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"If they move, kill 'em!" Beginning and ending with two of the bloodiest battles in screen history, Sam Peckinpah's classic revisionist Western ruthlessly takes apart the myths of the West. Released in the late '60s discord over Vietnam, in the wake of the controversial Bonnie and Clyde (1967) and the brutal "spaghetti westerns" of Sergio Leone, The Wild Bunch polarized critics and audiences over its ferocious bloodshed. One side hailed it as a classic appropriately pitched to the violence and nihilism of the times, while ...


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Apr 2, 2020

Watching The Wild Bunch During The Pandemic

For the past few years, I have been interested in Western novels and films and am using the mandated time staying home to watch Westerns I haven't seen before. I am more interested in the earlier Westerns from before the time the genre fell out of favor. But I greatly enjoyed to see this famous "revisionist" Western from 1969, directed by Samuel Peckinpah, "The Wild Bunch", Although still controversial, "The Wild Bunch" is on virtually every list of top Westerns and top films. It is on the National Film Registry selected by the Library of Congress as "culturally, historically, and aesthetically significant."

The film includes a large cast of outstanding, aging actors headed by William Holden as Pike and Ernest Borgnine as Dutch, the leaders of the wild bunch, a small violent, tightly-bonded group of aging outlaws. The film is set in 1913 at the outset of the Great War and opens in a small town in southern Texas, but most of the film takes place in Mexico and was filmed on-site.

The film depicts the tired outlaws at the end of their careers after a life of crime and the rise of a more technologically advanced society with automobiles and dreadful sophisticated weaponry, among other things. The small aging band is looking for its last main chance. After a disaster in Texas it tries its luck in Mexico which is in the middle of its own internal war.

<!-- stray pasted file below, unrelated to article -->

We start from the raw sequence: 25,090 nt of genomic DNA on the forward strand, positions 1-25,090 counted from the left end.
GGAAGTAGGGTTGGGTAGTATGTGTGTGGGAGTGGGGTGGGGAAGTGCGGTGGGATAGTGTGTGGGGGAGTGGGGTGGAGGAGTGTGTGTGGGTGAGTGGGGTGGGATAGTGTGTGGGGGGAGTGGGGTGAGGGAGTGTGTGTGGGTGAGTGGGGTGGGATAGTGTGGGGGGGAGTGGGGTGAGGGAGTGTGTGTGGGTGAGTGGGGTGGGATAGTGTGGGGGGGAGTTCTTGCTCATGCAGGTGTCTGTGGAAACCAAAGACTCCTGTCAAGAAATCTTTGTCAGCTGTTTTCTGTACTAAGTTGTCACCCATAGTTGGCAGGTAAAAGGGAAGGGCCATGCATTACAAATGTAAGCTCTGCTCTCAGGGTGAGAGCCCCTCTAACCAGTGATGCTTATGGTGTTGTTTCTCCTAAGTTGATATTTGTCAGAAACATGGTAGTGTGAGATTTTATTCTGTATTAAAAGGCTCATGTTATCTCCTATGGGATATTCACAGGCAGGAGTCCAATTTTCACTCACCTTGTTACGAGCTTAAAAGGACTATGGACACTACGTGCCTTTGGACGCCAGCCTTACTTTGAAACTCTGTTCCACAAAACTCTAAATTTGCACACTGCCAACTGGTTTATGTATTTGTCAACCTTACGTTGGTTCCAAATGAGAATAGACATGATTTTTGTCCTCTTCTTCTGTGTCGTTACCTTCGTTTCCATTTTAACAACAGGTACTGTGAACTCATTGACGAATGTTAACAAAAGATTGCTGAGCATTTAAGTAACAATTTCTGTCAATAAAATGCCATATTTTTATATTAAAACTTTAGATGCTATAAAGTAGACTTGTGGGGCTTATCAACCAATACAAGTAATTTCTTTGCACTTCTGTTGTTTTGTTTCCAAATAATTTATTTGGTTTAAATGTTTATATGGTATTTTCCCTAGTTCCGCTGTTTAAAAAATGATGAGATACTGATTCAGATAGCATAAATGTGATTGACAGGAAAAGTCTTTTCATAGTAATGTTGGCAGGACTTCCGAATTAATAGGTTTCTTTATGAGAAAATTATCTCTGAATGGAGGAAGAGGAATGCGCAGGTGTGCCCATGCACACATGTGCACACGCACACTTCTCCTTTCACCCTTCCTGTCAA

The film is extraordinary in many ways in addition to its realism and its harsh portrait of the West. With all of the this revisionism, it is difficult not to feel for the outlaws with their camaraderie, toughness, and persistence. The acting is convincing throughout, from the gang members through the soldiers and leaders of the Mexican army, to a pursuing posse, and through the many Mexican women. The movie features a train robbery and a blowing-up of a bridge. These are staples of Westerns but they are handled in this movie with unusual tension and depth. The film includes a wonderfully apt musical score. But it is primarily known for its cinematography and for the many innovations it introduced in pacing and scoping.

The film is brutally violent particularly in its opening and closing gunfights, that continues to make many viewers uncomfortable. The level of violence may have been meant as a commentary on the Vietnam War which was raging at the time. I found it fit within the theme of the film and enhanced the view of the West and the story the film had to tell.

This film portrayed a way of life that vanished, for well or ill. With all the brutality and violence of the outlaws, they tried to live honorably among themselves and to have a life of adventure and toughness rather than routine.

I found it a more than rewarding use of my stay-home time to watch this film, which deserves its reputation as a classic.

Robin Friedman


Nov 20, 2008

The Wild Bunch

The movie was not complete. It stopped about a half hour before the end of the movie. The last half-hour just was not there.

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